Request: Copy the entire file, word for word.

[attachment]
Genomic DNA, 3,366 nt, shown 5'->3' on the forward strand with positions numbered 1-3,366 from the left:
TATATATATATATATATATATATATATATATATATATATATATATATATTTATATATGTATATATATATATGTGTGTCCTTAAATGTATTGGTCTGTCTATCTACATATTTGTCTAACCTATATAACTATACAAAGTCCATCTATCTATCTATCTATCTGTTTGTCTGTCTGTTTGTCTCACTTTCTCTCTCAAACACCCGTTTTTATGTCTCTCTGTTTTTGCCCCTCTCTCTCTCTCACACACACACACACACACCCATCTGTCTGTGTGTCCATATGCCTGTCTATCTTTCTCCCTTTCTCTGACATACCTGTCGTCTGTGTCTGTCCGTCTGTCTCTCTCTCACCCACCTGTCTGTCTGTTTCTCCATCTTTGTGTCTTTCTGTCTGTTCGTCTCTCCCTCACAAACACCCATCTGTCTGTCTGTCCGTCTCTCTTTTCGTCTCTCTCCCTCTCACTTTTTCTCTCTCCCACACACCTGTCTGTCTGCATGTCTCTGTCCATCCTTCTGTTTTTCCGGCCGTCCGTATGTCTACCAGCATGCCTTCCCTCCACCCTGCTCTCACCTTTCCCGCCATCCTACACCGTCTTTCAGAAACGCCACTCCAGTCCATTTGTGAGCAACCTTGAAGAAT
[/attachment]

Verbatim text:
Genomic DNA, 3,366 nt, shown 5'->3' on the forward strand with positions numbered 1-3,366 from the left:
TATATATATATATATATATATATATATATATATATATATATATATATATTTATATATGTATATATATATATGTGTGTCCTTAAATGTATTGGTCTGTCTATCTACATATTTGTCTAACCTATATAACTATACAAAGTCCATCTATCTATCTATCTATCTGTTTGTCTGTCTGTTTGTCTCACTTTCTCTCTCAAACACCCGTTTTTATGTCTCTCTGTTTTTGCCCCTCTCTCTCTCTCACACACACACACACACACCCATCTGTCTGTGTGTCCATATGCCTGTCTATCTTTCTCCCTTTCTCTGACATACCTGTCGTCTGTGTCTGTCCGTCTGTCTCTCTCTCACCCACCTGTCTGTCTGTTTCTCCATCTTTGTGTCTTTCTGTCTGTTCGTCTCTCCCTCACAAACACCCATCTGTCTGTCTGTCCGTCTCTCTTTTCGTCTCTCTCCCTCTCACTTTTTCTCTCTCCCACACACCTGTCTGTCTGCATGTCTCTGTCCATCCTTCTGTTTTTCCGGCCGTCCGTATGTCTACCAGCATGCCTTCCCTCCACCCTGCTCTCACCTTTCCCGCCATCCTACACCGTCTTTCAGAAACGCCACTCCAGTCCATTTGTGAGCAACCTTGAAGAAT